As the person in charge of preserving every photograph, manuscript, map, and painting that comes to the Toledo-Lucas County Public Library, Irene Martin has more than a little expertise to offer.
As part of the American Library Association's first Preservation Week this week, on Saturday Ms. Martin is to present a how-to program on preserving personal memories at home.
Scrapbooking it's not, but Ms. Martin said her advice could benefit people who make scrapbooks for friends and family members.
For example, she suggests making copies of original photographs to share with family before permanently affixing the original in a scrapbook.
"When you're preserving your memory, don't do anything you can't undo," Ms. Martin cautioned.
Much of what she'll discuss is proper storage of photographs, letters, documents, and newspaper articles so they last for future generations.
"Don't store them in the attic.
It's too hot and too dry," Ms. Martin said. "Don't store them in the basement. It's too wet."
She has examples of what works - albums made with acid-free paper or phase boxes that can hold and preserve fragile books - and what doesn't - magnetic photo pages, Scotch Tape, and glue, to name a few.
"The main thing with preservation," she said, "is do no harm."
Programs like the one planned in Toledo are being held at public libraries nationwide this week.
Jeanne Drewes, chief of binding and collections care at the Library of Congress and chairman of the Preservation Week task force, said family histories and local history collections at libraries are vital.
"I truly believe that much of our national history is held by individuals because that family history is part of our national history, so it behooves all of us to learn more about preserving that history not just for ourselves and our own family, but really because the accumulation of all of that history is what gives us our national history," Ms. Drewes said.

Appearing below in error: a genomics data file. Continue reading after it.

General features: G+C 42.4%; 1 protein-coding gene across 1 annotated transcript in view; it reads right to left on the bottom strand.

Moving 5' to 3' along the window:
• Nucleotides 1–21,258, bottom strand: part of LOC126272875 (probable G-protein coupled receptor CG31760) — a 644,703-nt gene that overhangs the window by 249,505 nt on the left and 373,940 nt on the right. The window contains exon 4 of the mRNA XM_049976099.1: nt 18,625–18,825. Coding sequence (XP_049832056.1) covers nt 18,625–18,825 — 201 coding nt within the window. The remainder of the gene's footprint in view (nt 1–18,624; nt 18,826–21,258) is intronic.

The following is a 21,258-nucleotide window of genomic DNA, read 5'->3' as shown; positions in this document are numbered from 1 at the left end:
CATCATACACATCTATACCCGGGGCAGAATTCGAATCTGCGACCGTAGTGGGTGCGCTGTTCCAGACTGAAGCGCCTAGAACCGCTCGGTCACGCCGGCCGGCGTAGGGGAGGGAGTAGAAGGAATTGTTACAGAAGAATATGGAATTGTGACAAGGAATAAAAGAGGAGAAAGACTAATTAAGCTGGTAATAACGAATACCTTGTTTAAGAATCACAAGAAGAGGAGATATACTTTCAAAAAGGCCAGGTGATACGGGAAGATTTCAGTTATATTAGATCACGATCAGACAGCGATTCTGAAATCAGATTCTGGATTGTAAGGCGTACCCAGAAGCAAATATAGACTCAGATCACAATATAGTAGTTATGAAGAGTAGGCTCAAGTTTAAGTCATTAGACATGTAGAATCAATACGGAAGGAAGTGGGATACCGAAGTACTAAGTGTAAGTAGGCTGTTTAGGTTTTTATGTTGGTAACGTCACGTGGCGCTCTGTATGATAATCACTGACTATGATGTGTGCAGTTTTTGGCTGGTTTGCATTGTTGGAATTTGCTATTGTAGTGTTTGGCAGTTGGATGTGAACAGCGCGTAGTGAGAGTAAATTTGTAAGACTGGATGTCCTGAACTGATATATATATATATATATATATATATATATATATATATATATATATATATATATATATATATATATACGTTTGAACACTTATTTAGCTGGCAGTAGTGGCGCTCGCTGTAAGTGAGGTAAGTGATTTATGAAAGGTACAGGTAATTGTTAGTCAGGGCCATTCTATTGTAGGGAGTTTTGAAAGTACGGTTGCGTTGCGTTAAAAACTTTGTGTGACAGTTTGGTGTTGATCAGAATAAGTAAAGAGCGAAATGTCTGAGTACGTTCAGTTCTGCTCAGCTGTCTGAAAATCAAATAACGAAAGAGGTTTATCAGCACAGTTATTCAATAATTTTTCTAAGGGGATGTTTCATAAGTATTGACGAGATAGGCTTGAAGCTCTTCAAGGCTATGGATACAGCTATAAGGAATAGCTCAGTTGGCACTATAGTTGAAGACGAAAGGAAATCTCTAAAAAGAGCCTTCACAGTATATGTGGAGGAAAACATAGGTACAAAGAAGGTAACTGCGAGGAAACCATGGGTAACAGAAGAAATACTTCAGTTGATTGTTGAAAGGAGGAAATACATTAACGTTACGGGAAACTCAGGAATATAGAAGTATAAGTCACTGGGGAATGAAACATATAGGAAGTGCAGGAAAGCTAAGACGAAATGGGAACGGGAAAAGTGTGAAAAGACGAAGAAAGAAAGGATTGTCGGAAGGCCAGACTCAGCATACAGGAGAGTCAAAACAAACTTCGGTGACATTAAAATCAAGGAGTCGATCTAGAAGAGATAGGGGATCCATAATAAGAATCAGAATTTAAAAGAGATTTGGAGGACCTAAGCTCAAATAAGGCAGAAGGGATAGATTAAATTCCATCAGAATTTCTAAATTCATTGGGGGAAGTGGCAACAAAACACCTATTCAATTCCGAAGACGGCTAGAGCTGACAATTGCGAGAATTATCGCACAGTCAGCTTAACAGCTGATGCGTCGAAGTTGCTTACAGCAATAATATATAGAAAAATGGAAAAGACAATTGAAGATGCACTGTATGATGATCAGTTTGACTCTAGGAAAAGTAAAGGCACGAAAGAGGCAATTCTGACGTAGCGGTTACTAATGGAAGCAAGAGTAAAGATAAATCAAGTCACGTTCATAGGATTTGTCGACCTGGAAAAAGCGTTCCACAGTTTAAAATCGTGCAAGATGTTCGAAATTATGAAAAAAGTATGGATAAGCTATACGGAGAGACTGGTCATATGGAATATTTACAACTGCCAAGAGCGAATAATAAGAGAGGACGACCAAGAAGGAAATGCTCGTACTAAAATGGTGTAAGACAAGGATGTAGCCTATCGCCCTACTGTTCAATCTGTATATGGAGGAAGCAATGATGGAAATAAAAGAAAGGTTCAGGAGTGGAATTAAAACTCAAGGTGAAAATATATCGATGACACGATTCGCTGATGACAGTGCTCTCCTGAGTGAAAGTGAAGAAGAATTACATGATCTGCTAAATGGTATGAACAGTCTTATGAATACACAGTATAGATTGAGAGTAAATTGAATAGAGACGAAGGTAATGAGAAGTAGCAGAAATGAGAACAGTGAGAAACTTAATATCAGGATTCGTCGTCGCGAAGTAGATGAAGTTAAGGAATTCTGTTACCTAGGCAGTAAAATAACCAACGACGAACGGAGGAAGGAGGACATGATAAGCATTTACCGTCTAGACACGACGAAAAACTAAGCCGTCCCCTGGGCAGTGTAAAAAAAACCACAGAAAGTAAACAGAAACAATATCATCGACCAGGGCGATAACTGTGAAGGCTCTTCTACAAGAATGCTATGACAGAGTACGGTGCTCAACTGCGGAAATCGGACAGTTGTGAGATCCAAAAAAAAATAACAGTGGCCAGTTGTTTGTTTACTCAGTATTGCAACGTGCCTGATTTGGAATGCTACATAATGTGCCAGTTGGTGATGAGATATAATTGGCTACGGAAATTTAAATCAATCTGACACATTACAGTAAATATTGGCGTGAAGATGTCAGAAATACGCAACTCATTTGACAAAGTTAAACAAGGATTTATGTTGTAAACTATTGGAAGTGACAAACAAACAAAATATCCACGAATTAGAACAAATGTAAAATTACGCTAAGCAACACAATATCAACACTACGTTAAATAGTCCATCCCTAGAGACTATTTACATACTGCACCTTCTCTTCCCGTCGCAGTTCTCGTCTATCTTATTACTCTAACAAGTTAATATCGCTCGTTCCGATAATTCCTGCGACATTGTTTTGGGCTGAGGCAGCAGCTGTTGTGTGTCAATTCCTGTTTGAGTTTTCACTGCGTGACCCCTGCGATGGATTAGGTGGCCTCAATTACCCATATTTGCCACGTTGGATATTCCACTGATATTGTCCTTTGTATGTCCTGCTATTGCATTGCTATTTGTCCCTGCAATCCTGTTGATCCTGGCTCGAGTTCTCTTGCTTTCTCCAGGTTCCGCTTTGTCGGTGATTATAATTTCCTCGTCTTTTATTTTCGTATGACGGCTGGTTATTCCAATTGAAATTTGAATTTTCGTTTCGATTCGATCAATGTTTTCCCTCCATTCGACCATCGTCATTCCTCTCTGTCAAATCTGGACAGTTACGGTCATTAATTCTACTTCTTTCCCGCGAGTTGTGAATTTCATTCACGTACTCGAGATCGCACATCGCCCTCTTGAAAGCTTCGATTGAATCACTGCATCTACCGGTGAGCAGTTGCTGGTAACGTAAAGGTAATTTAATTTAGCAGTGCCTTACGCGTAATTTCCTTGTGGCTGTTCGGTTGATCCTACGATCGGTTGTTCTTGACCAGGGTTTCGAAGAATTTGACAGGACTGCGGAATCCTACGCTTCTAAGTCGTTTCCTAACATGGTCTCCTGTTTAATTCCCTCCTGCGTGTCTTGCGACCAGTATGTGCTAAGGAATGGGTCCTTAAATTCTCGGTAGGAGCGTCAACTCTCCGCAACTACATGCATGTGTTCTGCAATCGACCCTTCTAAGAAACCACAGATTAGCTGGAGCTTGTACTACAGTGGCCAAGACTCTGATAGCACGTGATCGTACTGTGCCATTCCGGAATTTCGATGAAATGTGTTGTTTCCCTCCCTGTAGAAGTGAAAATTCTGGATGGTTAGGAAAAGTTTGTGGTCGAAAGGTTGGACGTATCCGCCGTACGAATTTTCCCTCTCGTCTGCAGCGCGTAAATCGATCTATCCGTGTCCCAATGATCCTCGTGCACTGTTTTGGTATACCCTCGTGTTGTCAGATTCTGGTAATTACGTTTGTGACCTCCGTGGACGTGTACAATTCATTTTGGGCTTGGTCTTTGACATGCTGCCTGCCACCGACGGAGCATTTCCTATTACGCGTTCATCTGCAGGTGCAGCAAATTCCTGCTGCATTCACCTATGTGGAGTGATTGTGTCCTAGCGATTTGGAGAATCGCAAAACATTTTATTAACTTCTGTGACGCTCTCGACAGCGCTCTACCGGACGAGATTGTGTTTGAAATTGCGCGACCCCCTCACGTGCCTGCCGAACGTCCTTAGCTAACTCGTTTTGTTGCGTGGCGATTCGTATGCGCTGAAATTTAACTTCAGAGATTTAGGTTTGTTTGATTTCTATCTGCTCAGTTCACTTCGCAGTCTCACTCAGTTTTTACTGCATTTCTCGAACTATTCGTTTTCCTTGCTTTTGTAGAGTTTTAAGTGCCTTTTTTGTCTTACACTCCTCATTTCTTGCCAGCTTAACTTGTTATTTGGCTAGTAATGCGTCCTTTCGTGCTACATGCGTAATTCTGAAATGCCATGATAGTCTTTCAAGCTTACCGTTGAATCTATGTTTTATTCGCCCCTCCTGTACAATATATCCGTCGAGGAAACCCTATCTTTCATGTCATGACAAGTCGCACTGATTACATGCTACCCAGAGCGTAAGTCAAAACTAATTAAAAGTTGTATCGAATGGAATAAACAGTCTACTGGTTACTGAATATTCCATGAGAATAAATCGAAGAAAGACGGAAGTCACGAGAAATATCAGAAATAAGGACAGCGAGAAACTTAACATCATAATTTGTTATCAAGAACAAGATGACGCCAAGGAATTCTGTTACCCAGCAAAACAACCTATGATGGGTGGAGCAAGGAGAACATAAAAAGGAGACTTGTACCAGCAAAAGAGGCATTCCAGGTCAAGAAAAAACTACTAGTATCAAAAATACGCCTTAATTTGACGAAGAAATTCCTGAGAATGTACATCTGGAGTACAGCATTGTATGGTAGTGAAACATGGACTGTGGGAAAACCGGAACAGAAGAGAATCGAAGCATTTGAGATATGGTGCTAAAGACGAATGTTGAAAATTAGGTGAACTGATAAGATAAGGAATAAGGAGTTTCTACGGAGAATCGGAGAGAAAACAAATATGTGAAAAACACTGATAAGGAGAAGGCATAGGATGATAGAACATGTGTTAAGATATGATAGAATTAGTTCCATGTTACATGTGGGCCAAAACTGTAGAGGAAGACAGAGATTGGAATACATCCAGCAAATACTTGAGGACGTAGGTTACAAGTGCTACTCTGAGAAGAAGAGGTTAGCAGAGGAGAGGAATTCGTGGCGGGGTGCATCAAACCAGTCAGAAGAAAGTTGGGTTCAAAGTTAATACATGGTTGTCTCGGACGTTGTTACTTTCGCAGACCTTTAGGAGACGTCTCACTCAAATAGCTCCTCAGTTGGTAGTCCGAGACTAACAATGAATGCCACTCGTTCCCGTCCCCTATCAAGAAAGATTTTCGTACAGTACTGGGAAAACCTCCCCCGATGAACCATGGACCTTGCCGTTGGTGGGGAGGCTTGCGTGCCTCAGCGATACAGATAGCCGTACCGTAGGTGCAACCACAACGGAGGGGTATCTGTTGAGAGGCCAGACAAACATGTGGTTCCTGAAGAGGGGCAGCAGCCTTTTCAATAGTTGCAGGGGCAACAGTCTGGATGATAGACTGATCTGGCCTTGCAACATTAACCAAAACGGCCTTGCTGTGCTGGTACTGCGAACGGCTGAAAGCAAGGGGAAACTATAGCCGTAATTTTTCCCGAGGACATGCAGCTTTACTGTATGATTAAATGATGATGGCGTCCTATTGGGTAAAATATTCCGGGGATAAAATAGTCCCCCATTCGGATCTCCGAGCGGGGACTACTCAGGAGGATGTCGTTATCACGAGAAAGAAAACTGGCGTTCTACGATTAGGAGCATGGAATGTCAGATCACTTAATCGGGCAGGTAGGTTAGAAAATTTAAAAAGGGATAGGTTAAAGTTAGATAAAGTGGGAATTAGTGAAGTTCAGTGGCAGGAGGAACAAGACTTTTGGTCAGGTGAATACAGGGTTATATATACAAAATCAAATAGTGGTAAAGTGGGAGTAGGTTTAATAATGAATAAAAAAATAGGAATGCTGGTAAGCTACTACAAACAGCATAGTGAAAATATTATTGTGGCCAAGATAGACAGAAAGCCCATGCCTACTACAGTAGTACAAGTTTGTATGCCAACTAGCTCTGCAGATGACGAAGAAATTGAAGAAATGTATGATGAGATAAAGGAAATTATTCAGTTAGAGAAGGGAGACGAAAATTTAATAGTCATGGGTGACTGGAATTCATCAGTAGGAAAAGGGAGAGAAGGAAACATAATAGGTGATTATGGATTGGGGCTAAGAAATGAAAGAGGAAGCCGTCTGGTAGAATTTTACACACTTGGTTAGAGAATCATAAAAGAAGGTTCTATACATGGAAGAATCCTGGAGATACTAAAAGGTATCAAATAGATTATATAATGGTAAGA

The intent of Preservation Week, she said, is to teach the public simple things to do to care for family memorabilia.
"We are a tactile animal," Ms. Drewes said. "We hold memory in things we can touch. …When families have a disaster like a flood, the thing that they miss the most are not the things that cost the most money but the things that are held closest to their heart."
In 1940, the library in Toledo established its local history and genealogy department to preserve local lore and make it available to researchers.
Ms. Martin said the staff regularly helps people trace their family trees or locate information on ancestors through immigration and census records, obituaries, marriage licenses, birth records, yearbooks, and numerous online sources.
The library also keeps family histories donated to it.
"You've done the research. You're going to give someone 100 years from now a starting point in their research," Ms. Martin said. "… People aren't going to go away. People need to know where they came from."
"Preserving Your Memories at Home," which is free and open to the public, is scheduled from 10 a.m. to noon Saturday in the McMaster Center at the main library downtown, 325 Michigan St.
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